Andrew Romanoff’s perpetual campaign meets Mike Coffman’s Elmer Fudd style
I don’t usually get personal in these columns, but this week I have to send out a “what’s up” to someone who’s made me feel like a member of his family: Andrew Romanoff.
Many readers will remember Andy from his endless running for office, along with time spent in the Colorado Legislature during his tireless crusade never to have a real job.
I come from a small family, and even when I include my various in-laws and outlaws I don’t really have a pestering relative who is always trying to get me to buy into multi-level marketing or borrow money he says he’s going to pay back when everyone knows that’s not going to happen.
Enter Andy Romanoff. I can’t even quite list the number of elected offices Andrew’s tried to get himself into since being term-limited out of his nice, safe legislative district, but it’s pretty impressive.
Now he’s trying to get elected as a United States congressman and unseat Republican Mike Coffman for the 6th Congressional District in the metro Denver area.
Pretty much every day — or at the very least, twice a week — I get emails from Andrew or one of his seemingly endless family members announcing his birthday or other such meaningful event, because we care about him. These emails also offer me the opportunity to invest in Andrew’s future by making a generous campaign contribution.
Now, I finally know what it’s like to have that indolent brother-in-law who thinks he can make a living writing commercial jingles or doing something wonderful with the Internet.
The difference here is that it’s possible that Romanoff could win, according to a political analysis done by the Cook Report, which specializes in looking at political races. They call the 6th Congressional District a toss-up. That’s not as surprising as it sounds, since the Republican in that office, Coffman, has managed to articulate his conservative philosophy with the communication skills of a young Elmer Fudd.
This isn’t to say that Coffman’s not a pretty solid performer and doesn’t have an impressive commitment to his country, which is shown in his military background. The problem for him, as with a lot of Republicans, is he doesn’t make much of a case for himself or his principles.
It’s a continuing problem we see with many of the second- and third-tier politicians from the Republican side who wander lost in a forest of conservative platitudes, occasionally shouting out: “Smaller government!” “Fiscal discipline!” And don’t forget the ever-popular, “I’m more like Ronald Reagan than my primary opponent!”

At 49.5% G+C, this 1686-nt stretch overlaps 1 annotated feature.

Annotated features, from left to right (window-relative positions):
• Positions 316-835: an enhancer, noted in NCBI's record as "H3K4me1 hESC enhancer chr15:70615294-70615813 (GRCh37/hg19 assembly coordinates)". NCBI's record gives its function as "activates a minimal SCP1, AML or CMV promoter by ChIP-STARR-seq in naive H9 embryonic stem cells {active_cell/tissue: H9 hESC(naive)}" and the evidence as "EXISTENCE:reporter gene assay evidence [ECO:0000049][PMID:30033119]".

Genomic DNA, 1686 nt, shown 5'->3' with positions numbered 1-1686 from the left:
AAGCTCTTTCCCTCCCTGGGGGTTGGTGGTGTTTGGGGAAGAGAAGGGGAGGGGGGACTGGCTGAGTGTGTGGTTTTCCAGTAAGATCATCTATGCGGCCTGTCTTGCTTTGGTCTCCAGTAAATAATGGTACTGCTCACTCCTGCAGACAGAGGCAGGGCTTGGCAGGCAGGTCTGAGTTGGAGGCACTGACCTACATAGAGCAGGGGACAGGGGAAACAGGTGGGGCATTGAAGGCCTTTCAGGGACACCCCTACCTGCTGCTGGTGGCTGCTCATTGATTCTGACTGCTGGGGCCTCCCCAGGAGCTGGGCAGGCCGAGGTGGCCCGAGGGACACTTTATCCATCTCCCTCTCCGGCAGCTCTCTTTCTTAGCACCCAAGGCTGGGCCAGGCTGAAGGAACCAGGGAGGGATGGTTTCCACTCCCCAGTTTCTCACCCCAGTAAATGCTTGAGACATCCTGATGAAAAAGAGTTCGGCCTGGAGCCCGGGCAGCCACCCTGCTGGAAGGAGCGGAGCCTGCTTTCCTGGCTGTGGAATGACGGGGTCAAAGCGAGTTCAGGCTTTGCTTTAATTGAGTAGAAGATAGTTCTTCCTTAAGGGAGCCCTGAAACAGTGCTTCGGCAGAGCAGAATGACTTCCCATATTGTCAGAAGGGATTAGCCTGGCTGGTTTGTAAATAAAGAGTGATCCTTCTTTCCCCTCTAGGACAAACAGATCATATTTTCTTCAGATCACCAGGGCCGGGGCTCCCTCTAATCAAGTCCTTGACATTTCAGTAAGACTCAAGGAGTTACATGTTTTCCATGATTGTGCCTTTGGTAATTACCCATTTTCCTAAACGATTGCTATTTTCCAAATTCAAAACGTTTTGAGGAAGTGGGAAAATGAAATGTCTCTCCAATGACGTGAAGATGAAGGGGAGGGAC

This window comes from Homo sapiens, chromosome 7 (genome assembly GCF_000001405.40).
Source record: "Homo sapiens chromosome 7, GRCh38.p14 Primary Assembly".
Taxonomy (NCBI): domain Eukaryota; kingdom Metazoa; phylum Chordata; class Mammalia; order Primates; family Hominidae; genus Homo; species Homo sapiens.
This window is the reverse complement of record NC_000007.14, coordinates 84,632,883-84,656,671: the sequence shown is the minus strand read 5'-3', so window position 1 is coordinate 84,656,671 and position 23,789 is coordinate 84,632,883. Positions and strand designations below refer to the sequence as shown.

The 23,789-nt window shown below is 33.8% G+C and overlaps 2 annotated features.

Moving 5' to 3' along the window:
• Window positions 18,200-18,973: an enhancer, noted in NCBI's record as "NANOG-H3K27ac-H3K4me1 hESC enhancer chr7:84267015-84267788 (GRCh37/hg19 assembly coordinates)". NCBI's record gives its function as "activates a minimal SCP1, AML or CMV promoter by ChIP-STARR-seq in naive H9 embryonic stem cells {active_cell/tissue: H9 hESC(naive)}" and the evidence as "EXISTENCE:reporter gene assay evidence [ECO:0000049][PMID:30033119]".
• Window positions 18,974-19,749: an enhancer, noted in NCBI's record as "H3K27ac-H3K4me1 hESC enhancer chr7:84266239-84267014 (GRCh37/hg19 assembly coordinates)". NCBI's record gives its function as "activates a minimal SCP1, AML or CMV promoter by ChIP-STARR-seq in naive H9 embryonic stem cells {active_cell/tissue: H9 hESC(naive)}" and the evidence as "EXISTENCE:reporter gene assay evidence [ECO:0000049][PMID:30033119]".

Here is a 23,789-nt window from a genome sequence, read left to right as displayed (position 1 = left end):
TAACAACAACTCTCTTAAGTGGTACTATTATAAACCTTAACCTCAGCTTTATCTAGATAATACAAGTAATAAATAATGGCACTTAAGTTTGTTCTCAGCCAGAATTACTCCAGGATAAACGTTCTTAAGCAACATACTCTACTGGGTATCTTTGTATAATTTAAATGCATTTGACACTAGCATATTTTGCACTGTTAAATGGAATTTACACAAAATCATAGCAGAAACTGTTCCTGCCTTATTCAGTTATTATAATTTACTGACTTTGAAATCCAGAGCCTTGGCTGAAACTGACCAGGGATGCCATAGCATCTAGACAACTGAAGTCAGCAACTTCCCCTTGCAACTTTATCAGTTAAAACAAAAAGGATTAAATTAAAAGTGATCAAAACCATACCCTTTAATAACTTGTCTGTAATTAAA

Most of these folks have a hard time explaining what they want to see government accomplish because simple, effective solutions are not what we’re schooled to believe in anymore. For instance, it ought to be what we want to accomplish, not some hazy “government.”
Everything is supposedly much too nuanced for the average person to understand, and uncomplicated answers — such as the economy works best with minimal bureaucratic involvement — sound scary to a lot of Republican legislators. Consequently, they don’t say anything of substance and peep out occasionally to say just a bit they hope will sound pleasing to their supporters.
The Romanoffs of the world take a different tack, they never stop talking — not working, mind you, just talking. You do the working and paying; they do the talking and supervising.
Conservatives like Coffman need to get rid of the notion that as things don’t work out, liberals will see the error of their ways and get behind solutions in line with human nature.
It won’t happen because the left doesn’t see failures of economic policy as failures of policy but failures of obtaining enough power and money to make the policy work. They think if it were not for uncontrolled tea party smart alecs and talk radio pundits, policies that have failed at every single attempt for the last 5,000 years of human history would have succeeded.
The short message to Republicans: Advance a plan that’s simple, understandable and tested. Also, the next time the Romanoffs of the world pester you for money, ask them if they’d like to invest in your perpetual motion machine. Just like their ideas — with enough money it could work.
Rick Wagner writes more on politics at his blog, The War on Wrong.